after Rouch's first wife, Jane, died in 1987. When Dieterlen herself died in 1999 at the age of 95, Rouch's closest associates report that he was cast into a deep depression and never quite recaptured his celebrated joie de vivre again.
Griaule passed on to Rouch his particular take on the intellectual inheritance that he had received from his own mentor, Marcel Mauss. From a methodological point of view, this involved a clear differentiation between the process of ethnographic description and the process of theoretical explanation. The first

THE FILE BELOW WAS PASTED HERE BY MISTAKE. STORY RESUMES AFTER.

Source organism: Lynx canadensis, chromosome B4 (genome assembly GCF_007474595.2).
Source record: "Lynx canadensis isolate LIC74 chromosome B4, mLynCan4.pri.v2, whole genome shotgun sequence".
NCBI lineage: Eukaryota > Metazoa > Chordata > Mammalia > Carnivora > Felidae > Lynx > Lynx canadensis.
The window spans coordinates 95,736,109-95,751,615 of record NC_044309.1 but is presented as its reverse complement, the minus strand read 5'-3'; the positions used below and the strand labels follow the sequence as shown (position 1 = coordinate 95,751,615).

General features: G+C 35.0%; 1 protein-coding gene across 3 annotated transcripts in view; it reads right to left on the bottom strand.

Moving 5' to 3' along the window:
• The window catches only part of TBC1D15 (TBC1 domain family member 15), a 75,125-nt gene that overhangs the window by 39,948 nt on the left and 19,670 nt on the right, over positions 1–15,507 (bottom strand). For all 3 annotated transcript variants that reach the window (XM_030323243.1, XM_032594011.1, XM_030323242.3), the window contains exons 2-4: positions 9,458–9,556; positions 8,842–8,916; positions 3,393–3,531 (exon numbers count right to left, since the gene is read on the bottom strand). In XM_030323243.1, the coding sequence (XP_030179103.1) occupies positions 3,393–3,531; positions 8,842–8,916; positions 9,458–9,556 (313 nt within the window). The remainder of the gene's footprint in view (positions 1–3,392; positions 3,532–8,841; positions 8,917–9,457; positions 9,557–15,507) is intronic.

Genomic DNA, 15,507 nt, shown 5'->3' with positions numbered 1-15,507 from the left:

commercial film-making to feature exotic subject matter in the period prior to the Second World War was the genre that came to be known as the ‘travelogue’. Although the distinction may often have been blurred in practice, the travelogue may be differentiated from the expedition films of the interwar period such as those discussed in Chapter 1 , on the grounds that whereas the latter category consisted of films produced as a by-product of journeys that had some other purpose (exploration, the collection of zoological specimens, archaeological research, sometimes merely